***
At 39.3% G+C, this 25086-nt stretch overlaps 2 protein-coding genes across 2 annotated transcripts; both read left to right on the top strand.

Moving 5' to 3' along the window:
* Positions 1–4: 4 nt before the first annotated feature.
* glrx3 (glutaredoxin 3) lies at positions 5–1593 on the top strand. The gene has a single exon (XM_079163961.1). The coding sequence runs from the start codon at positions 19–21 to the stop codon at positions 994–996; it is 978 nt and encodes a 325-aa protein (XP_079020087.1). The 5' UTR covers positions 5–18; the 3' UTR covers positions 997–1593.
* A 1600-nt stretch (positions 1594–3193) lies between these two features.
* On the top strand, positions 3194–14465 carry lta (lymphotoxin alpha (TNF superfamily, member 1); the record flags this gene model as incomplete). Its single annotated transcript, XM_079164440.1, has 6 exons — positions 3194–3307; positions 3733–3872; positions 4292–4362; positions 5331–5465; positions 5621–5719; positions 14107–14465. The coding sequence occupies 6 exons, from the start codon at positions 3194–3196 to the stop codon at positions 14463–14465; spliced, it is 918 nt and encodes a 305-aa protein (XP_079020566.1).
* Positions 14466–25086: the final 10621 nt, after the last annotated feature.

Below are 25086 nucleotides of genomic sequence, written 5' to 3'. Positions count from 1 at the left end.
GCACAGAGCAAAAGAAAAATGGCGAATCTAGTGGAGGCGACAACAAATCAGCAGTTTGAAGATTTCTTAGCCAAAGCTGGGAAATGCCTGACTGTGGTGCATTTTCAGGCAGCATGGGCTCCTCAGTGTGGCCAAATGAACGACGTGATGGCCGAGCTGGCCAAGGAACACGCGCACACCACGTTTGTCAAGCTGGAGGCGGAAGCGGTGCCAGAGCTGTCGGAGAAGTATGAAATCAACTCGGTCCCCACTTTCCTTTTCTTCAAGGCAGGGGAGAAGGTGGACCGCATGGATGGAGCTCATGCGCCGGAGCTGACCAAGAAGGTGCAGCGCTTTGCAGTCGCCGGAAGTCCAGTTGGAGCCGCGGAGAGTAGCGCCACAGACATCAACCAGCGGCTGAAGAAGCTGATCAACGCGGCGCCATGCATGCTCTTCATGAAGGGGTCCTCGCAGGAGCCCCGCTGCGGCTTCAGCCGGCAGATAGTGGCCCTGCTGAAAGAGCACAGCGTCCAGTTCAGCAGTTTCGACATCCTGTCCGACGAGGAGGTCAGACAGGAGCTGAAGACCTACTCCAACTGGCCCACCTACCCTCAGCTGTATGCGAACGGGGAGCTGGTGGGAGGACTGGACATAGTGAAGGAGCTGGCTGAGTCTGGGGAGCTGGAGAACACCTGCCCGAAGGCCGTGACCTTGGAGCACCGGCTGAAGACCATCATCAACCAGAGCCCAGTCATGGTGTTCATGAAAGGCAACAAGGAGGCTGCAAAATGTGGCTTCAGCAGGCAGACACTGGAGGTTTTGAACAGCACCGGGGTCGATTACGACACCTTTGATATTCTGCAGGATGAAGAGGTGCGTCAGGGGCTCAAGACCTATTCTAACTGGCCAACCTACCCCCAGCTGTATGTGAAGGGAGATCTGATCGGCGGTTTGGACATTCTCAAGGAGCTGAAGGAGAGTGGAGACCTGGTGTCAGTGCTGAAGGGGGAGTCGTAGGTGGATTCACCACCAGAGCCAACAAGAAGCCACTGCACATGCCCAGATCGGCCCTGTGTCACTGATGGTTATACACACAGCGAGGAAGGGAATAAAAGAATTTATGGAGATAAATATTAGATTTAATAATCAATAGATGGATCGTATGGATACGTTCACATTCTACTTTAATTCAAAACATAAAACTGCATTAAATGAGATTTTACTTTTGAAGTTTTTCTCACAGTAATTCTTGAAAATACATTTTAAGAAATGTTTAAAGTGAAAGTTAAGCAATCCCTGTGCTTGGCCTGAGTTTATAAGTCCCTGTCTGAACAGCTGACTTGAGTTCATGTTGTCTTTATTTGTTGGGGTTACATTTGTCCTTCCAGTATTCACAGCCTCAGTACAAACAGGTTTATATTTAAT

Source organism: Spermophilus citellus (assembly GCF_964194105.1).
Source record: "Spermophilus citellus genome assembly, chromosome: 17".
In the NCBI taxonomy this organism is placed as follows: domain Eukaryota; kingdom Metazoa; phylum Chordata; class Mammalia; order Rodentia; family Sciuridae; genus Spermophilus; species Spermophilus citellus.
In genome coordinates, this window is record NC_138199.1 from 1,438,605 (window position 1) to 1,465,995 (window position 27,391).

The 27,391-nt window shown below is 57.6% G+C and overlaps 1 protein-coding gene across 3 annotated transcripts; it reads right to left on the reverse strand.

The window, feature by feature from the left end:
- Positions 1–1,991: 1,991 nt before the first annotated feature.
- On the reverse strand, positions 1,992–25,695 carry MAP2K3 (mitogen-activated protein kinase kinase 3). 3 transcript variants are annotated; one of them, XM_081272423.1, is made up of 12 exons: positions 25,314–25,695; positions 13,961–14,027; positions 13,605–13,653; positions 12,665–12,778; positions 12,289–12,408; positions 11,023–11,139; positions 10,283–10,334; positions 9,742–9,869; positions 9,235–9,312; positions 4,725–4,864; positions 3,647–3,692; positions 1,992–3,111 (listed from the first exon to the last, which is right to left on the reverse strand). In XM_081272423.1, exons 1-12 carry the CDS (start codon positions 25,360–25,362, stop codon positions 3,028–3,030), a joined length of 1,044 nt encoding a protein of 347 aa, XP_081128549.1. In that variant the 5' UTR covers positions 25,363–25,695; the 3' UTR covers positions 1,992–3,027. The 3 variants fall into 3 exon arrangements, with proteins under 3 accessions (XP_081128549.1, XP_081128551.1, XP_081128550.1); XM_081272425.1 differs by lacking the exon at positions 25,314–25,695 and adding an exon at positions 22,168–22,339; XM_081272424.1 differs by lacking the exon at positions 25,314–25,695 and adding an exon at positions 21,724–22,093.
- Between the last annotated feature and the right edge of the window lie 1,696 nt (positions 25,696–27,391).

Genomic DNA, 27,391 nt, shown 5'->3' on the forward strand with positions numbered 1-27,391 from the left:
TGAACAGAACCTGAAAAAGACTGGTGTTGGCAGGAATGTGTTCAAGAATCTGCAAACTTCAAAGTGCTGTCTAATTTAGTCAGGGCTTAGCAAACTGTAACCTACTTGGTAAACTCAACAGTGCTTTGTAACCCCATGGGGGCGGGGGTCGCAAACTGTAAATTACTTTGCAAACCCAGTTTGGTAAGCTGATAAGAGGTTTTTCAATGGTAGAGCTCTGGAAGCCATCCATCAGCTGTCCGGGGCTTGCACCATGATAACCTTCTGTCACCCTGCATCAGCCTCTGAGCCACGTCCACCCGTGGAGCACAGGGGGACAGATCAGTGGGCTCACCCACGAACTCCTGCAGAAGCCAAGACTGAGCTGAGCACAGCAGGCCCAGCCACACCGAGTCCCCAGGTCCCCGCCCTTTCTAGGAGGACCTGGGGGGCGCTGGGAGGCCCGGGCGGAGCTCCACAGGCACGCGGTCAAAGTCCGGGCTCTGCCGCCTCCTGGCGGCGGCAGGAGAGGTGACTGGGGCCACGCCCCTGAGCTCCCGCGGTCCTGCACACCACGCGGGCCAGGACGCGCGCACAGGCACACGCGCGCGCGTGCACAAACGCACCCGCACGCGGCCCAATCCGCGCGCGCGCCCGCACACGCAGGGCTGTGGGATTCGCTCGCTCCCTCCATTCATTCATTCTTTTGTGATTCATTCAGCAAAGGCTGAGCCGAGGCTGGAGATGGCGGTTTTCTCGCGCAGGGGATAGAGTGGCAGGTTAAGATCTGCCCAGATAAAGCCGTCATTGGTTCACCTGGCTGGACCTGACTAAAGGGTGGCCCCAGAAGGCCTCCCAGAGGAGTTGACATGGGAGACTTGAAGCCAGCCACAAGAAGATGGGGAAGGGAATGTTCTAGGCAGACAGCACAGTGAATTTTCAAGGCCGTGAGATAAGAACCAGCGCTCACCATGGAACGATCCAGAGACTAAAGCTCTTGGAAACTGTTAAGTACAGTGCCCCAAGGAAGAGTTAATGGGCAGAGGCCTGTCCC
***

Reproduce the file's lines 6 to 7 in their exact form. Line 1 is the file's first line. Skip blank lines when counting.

* On the top strand, positions 3194–14465 carry lta (lymphotoxin alpha (TNF superfamily, member 1); the record flags this gene model as incomplete). Its single annotated transcript, XM_079164440.1, has 6 exons — positions 3194–3307; positions 3733–3872; positions 4292–4362; positions 5331–5465; positions 5621–5719; positions 14107–14465. The coding sequence occupies 6 exons, from the start codon at positions 3194–3196 to the stop codon at positions 14463–14465; spliced, it is 918 nt and encodes a 305-aa protein (XP_079020566.1).
* Positions 14466–25086: the final 10621 nt, after the last annotated feature.